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The Great Green Shakedown

Why your hydro rates are going up, and who's responsible



Page 9 of 10

What remains unclear is how much more they'll have to pay. And who, ultimately, should really be taking responsibility.


Additional Information


B.C. Utilities Commission - Rate Application Process


To get its desired rate increase, BC Hydro must first ask permission of the B.C. Utilities Commission (BCUC). The commission's role is to ensure that customers of energy providers like BC Hydro and FortisBC receive reliable energy services at fair rates.

A Revenue Requirements Application lays out the case for why BC Hydro needs a 32 per cent rate increase; spread over three years at 9.73 per cent each year.

Accounts vary as to how this will hit customers. Media have reported that rates are going up by 50 per cent over five years; that's true if you consider a 6.11 per cent increase that took effect this year and a 6.95 per cent increase projected for 2015.

The more staggering figure is that BC Hydro expects rates to increase by 100 per cent over ten years. That means a $100 power bill for a single-family home in Whistler will climb to $200 by the year 2021. For Whistler Blackcomb it will mean higher overhead costs to operate ski lifts and heat the Roundhouse.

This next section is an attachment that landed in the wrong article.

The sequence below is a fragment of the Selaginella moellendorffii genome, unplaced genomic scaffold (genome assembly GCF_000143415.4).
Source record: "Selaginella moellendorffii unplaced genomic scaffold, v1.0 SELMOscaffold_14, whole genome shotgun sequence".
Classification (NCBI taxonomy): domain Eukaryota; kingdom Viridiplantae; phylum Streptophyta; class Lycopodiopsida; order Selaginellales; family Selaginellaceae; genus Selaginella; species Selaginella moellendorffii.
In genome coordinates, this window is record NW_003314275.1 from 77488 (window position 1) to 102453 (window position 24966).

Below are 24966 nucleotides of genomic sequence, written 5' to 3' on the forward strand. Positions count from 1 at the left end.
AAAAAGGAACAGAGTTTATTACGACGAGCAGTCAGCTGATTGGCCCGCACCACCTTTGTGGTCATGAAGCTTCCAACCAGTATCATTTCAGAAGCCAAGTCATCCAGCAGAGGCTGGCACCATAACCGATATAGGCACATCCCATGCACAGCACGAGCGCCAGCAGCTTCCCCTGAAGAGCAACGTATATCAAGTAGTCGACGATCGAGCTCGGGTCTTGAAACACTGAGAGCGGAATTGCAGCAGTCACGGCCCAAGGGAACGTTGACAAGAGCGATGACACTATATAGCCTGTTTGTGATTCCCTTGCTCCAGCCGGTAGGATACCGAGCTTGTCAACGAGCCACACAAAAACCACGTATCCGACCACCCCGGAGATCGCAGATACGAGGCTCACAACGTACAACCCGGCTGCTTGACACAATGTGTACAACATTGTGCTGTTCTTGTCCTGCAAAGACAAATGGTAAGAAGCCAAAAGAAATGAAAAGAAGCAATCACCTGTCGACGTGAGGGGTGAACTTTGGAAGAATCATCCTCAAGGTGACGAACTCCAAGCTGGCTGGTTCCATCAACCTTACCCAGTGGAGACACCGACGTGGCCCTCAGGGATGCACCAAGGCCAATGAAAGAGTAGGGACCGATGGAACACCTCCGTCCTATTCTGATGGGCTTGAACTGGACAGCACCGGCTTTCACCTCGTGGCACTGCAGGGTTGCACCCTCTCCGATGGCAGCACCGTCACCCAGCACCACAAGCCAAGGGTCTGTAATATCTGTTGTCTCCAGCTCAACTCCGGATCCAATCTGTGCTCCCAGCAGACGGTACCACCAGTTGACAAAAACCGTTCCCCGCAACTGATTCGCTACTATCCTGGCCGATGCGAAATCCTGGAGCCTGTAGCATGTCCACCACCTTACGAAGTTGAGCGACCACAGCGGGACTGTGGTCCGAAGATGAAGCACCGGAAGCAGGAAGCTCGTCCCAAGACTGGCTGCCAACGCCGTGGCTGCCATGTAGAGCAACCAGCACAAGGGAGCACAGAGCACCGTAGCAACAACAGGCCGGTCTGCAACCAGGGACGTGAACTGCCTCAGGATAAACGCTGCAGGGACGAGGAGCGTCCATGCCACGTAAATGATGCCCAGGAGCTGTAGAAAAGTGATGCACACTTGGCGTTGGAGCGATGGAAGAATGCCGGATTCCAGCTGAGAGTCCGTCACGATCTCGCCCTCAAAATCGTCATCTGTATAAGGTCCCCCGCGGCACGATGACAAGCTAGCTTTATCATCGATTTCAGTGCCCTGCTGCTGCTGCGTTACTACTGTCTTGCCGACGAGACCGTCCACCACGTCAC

BC Hydro filed its application in early March and now it will go through policy workshops, evidentiary updates and other matters before a panel of three commissioners decides whether to grant the increase.

Various parties have also registered as intervenors in the application including include COPE 378, a union representing BC Hydro employees, and the BC Public Interest Advocacy Centre.

Like a civil trial, the plaintiff, here represented by BC Hydro, will approach the commissioners and make a case for raising rates by 32 per cent. The defendant, in this case ratepayers like you and me, will see groups like the BC Public Interest Advocacy Centre try to convince the commissioners otherwise.

The process is expected to take many months, with oral hearings commencing on October 20, 2011.



Projects Exempted from B.C. Utilities Commission Oversight

-       The Northwest Transmission Line - A 287 kilovolt transmission line between the Skeena substation and Bob Quinn Lake, and related facilities and contracts

-       (estimated cost: $404 million, with $180 million coming from AltaGas and the B.C. Transmission Corporation; $130 million through the Government of Canada's Green Infrastructure Fund; and $94 million from BC Hydro ratepayers)